Kerry – though my beliefs are not the same as yours, you have found a deeper truth and I enjoyed your article.

      March 23, 2012 at 4:36 pm |
  6. Mindy Andersen

    What a poignant article! It should be the gold-standard of how to treat the dying. Each individual is just that, "unique" not a passage in theology.

    March 22, 2012 at 5:46 pm |
  7. Ranger14

    I lost my wife to cancer two years ago. As painful as it was to watch her health deteriorate I was grateful for the opportunity to demonstrate the depth of my love for her.
    Your article was touching and quite beautiful in its sentiment. Thank you and thanks to also the dedicated people in your field. You are truly doing God's work on earth.

    March 22, 2012 at 3:47 pm |
  8. W. Andrew

    An inspiring article. The reality of the worth of family cannot be overstated. As a believer in God I find that once the spirit within is settled the next most important thing is the family that we have been blessed with. An excellent read.

    March 22, 2012 at 1:47 pm |
    • Bobby Price

      Unfortunately I was not around when my mother passed from this life and I so pray that she died peaceful and as happy as possible. I know there is a living God, I've experienced him in so many way's. With that being said I must now say how inspiring this artical was to read, I've thought about this and she answered so many of my question with this artical. I now say thank you..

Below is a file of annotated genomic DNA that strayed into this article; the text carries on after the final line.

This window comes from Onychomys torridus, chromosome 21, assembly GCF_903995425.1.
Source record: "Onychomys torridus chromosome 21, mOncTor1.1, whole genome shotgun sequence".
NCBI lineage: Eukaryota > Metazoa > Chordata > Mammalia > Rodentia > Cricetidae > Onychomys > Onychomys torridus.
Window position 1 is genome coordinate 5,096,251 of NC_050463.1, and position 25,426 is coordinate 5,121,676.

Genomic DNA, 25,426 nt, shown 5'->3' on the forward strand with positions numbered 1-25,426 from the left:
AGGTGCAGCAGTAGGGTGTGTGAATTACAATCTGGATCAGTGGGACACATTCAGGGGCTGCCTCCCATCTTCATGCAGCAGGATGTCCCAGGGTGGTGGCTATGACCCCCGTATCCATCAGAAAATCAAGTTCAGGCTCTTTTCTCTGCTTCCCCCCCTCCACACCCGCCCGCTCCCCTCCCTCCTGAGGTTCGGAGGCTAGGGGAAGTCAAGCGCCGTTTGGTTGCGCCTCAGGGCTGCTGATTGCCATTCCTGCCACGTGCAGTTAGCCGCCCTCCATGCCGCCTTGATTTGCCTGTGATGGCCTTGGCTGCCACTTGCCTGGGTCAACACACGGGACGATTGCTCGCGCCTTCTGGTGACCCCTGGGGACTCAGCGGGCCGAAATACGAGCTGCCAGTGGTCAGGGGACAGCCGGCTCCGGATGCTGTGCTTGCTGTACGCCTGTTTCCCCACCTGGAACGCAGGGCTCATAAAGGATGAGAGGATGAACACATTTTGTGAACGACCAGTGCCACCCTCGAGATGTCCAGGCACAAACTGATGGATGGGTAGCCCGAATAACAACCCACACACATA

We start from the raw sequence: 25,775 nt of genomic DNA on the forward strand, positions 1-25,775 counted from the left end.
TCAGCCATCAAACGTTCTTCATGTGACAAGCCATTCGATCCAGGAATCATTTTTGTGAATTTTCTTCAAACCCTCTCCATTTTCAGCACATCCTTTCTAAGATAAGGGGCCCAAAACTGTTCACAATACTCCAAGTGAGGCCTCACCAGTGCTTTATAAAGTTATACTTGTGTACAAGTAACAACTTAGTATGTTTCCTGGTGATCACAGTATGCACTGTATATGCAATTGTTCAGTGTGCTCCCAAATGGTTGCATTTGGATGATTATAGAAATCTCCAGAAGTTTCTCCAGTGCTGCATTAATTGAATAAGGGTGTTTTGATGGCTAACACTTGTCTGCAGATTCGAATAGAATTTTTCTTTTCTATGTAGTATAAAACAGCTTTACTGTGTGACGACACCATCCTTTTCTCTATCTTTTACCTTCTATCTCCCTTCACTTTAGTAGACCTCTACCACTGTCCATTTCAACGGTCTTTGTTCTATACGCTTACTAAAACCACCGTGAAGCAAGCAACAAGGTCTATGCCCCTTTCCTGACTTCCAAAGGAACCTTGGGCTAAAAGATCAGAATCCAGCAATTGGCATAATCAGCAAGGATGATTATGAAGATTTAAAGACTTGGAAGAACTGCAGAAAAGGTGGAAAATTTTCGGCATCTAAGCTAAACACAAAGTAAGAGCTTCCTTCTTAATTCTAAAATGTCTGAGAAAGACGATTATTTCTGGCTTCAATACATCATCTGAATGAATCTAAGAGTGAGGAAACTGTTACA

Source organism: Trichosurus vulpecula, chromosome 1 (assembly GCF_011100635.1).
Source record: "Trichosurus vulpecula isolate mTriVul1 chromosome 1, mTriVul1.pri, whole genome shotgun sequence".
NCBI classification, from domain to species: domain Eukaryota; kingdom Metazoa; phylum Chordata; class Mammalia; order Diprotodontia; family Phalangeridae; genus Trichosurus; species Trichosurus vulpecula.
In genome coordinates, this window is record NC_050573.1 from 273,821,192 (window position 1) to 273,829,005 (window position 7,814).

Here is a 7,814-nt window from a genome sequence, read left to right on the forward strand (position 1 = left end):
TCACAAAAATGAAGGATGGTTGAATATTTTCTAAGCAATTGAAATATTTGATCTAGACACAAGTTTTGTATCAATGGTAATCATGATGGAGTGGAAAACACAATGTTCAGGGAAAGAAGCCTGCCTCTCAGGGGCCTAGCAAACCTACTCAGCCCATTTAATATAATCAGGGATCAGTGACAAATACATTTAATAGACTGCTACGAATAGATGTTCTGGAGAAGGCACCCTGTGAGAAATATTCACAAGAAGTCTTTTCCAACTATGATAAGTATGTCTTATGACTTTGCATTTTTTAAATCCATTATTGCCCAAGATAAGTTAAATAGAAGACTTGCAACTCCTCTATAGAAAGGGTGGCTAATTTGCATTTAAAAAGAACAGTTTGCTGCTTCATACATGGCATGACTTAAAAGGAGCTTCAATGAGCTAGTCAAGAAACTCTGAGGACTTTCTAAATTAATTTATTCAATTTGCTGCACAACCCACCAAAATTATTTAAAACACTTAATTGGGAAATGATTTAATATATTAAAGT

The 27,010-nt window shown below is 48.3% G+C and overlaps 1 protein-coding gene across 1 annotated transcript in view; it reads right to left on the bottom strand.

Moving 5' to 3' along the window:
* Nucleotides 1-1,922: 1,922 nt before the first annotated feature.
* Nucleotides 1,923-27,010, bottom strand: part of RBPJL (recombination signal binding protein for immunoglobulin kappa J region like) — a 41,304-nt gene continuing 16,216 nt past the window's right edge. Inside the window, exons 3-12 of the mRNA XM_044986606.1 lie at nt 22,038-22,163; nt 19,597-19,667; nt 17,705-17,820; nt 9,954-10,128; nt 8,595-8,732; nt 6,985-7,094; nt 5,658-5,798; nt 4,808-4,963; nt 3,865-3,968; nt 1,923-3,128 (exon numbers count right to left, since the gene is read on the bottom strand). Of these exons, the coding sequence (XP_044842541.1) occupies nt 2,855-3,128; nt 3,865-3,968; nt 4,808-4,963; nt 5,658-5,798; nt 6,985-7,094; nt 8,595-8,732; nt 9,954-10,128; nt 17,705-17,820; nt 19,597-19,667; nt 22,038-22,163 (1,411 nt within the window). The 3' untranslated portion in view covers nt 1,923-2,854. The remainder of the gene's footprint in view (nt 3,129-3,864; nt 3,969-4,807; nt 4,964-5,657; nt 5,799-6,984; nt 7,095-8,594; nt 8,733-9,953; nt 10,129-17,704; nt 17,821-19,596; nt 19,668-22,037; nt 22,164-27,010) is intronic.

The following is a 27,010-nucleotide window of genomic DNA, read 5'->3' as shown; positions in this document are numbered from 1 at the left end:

March 22, 2012 at 3:11 pm |
  9. Carol Palmeri

    I had the privilege of being there and holding my mother's hand in her final days-hours-minutes. We talked about family, Dad, my siblings. All the time assuring her that she was loved by all of us. I stayed with her until they came to take her away. She was 97. This year I watch a dear friend step out into the hall when they pulled the plug on her husband. She could not bare to see him pass. How terrible not to be there until the end with someone you loved for 51 years. It doesn't matter if you talk – they talk – or what you talk about. It does matter to both people that you are there when it happens.